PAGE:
He may counter your welfare concerns by suggesting that because of their value he is able to spend more on the lambs in supplementary feeding, buildings, preventive medicine, etc, and this indicates a high welfare standard. In addition, he may say that he assumes that, as a qualified vet, you perform caesarian sections and lambings with sufficient analgesia and care as to be welfare acceptable. Besides, he always considered natural birth to include some degree of pain and yet administration of analgesia for all births is not a standard. He may add that, unlike many commercial flocks, his tup lambs will not have to undergo castration. The reply to this is that the optimum solution consists of good health and good productivity with low interference; but you may have to desist if a heated argument is about to develop. It is important to fully understand your client in these circumstances.

Possible way forward

It is tempting to think that one vet and one farmer cannot cause a revolution in thinking and thus it is pointless to try to aim for a significant reduction in birth-assisted lambings in well-muscled breeds of sheep. But there are a few flocks that do have minimum intervention, so it is possible. All revolutions start with just one or two people. And you would not be alone: some breed societies are addressing this issue by recording estimated breeding values for lambing ease. It is worth spending time with the farmer to see if he might be receptive to aiming for a lambing that will overall have less interference from man.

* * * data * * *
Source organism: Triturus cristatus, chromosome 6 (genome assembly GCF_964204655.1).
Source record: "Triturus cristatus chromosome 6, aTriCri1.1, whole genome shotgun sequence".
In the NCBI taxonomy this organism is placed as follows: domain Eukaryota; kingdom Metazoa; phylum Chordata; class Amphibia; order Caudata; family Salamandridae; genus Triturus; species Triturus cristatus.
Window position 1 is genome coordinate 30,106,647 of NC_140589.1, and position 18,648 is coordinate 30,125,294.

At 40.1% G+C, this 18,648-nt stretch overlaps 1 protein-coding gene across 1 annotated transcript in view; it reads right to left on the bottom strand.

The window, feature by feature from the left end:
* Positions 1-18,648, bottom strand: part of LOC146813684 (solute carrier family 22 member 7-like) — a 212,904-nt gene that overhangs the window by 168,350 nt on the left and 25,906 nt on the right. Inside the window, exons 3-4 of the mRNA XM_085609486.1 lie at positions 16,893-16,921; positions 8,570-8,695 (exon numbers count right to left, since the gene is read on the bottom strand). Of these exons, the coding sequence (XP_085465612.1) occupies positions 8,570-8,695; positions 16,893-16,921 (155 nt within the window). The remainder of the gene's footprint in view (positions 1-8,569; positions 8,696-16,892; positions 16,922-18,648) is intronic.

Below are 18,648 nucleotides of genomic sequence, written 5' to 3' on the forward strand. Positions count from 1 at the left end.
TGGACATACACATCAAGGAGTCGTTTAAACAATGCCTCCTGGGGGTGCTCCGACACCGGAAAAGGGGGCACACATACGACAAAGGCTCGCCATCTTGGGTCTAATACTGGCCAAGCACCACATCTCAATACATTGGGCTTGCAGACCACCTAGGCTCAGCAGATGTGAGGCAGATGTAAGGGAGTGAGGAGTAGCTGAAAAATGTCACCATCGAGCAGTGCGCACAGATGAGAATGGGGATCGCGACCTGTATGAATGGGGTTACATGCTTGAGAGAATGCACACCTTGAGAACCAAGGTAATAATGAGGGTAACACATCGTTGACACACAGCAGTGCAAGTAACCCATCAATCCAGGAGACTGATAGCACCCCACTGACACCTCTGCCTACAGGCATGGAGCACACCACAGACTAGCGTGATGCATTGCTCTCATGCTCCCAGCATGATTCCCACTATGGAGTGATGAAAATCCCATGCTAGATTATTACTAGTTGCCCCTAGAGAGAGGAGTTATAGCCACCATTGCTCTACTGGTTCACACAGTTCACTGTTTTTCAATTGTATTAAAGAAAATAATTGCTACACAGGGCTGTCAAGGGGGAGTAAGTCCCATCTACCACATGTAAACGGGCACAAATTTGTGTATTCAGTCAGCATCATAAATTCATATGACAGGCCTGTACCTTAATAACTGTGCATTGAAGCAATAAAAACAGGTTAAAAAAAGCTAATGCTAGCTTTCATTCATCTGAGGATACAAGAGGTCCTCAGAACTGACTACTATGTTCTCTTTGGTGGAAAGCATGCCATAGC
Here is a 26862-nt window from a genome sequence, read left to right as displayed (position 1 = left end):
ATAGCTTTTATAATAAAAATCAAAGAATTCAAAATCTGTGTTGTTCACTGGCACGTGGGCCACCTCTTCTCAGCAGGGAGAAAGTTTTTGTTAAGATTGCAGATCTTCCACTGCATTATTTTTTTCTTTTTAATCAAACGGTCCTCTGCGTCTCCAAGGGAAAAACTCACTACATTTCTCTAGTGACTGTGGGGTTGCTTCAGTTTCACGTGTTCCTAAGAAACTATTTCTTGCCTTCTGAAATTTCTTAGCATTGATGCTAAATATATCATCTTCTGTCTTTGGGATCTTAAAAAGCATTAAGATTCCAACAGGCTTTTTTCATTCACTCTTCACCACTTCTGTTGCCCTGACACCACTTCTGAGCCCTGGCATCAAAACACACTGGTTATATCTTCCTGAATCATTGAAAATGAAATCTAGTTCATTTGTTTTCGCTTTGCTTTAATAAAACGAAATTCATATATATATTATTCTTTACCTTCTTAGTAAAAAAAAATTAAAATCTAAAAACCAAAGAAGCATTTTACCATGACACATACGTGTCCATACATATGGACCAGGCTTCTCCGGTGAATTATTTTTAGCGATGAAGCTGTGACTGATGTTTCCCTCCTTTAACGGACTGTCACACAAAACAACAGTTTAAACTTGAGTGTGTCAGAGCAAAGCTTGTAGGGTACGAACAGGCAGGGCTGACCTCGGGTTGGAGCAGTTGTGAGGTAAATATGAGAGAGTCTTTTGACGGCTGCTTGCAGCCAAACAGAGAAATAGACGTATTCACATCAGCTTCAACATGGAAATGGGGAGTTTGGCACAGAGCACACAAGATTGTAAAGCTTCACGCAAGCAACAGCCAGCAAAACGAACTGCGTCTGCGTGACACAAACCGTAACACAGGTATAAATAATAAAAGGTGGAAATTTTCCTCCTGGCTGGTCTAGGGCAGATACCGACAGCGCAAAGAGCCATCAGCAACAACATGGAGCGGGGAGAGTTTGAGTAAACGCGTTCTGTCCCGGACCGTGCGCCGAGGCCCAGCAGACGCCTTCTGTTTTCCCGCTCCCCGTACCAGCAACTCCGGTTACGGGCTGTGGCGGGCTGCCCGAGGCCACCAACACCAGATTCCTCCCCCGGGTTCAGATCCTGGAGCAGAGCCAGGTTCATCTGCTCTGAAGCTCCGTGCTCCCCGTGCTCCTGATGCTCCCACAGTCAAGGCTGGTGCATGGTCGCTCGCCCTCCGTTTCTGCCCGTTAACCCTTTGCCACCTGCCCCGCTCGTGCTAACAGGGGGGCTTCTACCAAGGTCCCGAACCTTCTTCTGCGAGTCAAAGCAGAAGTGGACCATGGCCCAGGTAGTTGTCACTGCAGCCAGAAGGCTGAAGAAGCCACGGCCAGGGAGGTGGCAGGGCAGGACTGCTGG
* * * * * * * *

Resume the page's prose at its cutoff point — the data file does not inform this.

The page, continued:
By suggesting to him that his plan is not acceptable, you have created a problem for the farmer. If you produce a problem you also need to try to find a solution. Therefore, it would be worth asking him to give you time to find possible solutions, with the aim being to find an easy lambing tup which produces commercially viable offspring. This could involve help from vets in the practice, contacting in confidence the local agricultural college and using your own contacts in the industry. This could be a challenge but could be very rewarding.

In discussions with the farmer, you need to see if you can double check his estimate of income. He may have been influenced by some of the astronomical prices fetched by some tups. A serious overestimate on his part could mean he has to change his plan, providing an opportunity to aim for a better one.

If you do go to the farm, you will have to be very attentive about biosecurity and insist that your client does the same. You do not want, for example, to accidentally bring orf or sheep scab on to the farm. You should make it clear, unless you have years of experience of the breed, that you are focusing on matters relating animal health and welfare, and that you are not going to pass any specific opinions on the conformation or genetic merits of the animal unless in your opinion it relates directly to welfare or health.

With a history of caesarians and vet-assisted lambings on the farm, should the veterinary surgeon advise the farmer to purchase a pedigree continental tup?